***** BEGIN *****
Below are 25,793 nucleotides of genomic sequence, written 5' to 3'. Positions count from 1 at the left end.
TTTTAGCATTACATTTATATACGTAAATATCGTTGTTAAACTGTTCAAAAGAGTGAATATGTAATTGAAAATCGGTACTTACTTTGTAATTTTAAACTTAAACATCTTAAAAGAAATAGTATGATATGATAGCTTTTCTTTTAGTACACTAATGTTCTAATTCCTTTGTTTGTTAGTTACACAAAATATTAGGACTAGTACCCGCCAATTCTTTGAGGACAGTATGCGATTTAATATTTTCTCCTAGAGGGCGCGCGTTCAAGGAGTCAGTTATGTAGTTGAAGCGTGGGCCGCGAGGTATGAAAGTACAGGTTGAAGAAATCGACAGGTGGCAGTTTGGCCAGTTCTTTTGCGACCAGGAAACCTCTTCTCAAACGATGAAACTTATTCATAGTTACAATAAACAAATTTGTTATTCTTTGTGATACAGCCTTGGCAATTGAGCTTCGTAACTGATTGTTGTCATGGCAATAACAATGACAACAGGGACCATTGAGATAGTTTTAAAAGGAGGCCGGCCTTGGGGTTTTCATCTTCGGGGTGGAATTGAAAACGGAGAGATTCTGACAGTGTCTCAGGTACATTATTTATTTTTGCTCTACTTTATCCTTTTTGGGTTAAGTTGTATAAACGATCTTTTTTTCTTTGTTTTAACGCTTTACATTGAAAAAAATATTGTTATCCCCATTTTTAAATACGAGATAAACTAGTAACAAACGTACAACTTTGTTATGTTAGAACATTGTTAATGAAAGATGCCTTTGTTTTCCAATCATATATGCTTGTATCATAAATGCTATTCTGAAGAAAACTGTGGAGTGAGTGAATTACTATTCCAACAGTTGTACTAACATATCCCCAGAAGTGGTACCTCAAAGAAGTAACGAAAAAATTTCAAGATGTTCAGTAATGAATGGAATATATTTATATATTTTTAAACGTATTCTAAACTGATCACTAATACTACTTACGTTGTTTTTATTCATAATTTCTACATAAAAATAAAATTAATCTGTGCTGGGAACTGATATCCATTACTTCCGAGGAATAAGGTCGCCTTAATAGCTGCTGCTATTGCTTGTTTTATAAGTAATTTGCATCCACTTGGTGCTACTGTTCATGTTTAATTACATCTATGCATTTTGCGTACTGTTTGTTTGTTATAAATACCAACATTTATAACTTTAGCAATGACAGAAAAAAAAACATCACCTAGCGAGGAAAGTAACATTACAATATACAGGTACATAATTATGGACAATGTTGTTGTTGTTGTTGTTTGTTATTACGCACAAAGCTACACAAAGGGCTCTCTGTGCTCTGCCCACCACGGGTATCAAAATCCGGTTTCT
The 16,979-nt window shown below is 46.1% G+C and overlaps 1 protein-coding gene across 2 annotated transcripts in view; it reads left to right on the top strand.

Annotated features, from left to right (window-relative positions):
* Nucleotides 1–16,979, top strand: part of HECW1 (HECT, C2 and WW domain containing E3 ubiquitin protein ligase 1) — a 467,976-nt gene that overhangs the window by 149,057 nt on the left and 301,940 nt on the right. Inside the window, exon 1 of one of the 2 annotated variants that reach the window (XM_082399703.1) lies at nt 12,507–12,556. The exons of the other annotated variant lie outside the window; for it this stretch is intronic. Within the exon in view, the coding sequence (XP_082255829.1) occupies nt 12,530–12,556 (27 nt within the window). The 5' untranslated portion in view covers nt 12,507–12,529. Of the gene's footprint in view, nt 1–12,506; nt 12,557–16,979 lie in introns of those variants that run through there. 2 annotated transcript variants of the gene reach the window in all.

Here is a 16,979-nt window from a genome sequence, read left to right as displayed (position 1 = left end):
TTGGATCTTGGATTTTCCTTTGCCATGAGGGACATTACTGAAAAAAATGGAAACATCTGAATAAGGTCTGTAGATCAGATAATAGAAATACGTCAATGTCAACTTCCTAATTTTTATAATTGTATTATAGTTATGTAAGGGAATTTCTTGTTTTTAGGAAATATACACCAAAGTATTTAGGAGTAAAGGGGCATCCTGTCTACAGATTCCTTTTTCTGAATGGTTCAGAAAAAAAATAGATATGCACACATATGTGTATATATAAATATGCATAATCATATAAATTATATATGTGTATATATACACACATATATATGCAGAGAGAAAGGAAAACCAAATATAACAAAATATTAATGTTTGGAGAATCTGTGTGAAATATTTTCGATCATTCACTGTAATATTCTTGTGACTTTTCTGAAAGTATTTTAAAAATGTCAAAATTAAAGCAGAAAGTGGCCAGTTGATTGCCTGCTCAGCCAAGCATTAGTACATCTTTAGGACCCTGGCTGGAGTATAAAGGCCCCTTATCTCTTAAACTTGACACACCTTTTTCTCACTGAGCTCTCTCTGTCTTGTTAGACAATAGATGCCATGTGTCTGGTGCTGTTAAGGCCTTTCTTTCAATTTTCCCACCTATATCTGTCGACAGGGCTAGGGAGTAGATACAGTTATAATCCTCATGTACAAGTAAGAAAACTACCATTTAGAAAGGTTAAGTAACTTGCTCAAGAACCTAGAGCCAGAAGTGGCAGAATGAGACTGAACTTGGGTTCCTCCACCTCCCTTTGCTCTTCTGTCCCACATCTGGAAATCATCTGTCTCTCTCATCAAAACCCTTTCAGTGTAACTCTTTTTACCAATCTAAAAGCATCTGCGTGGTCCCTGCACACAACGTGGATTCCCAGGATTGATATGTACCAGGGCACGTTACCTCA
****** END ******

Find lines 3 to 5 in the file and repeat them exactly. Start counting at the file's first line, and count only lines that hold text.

The 16,979-nt window shown below is 46.1% G+C and overlaps 1 protein-coding gene across 2 annotated transcripts in view; it reads left to right on the top strand.

Annotated features, from left to right (window-relative positions):
* Nucleotides 1–16,979, top strand: part of HECW1 (HECT, C2 and WW domain containing E3 ubiquitin protein ligase 1) — a 467,976-nt gene that overhangs the window by 149,057 nt on the left and 301,940 nt on the right. Inside the window, exon 1 of one of the 2 annotated variants that reach the window (XM_082399703.1) lies at nt 12,507–12,556. The exons of the other annotated variant lie outside the window; for it this stretch is intronic. Within the exon in view, the coding sequence (XP_082255829.1) occupies nt 12,530–12,556 (27 nt within the window). The 5' untranslated portion in view covers nt 12,507–12,529. Of the gene's footprint in view, nt 1–12,506; nt 12,557–16,979 lie in introns of those variants that run through there. 2 annotated transcript variants of the gene reach the window in all.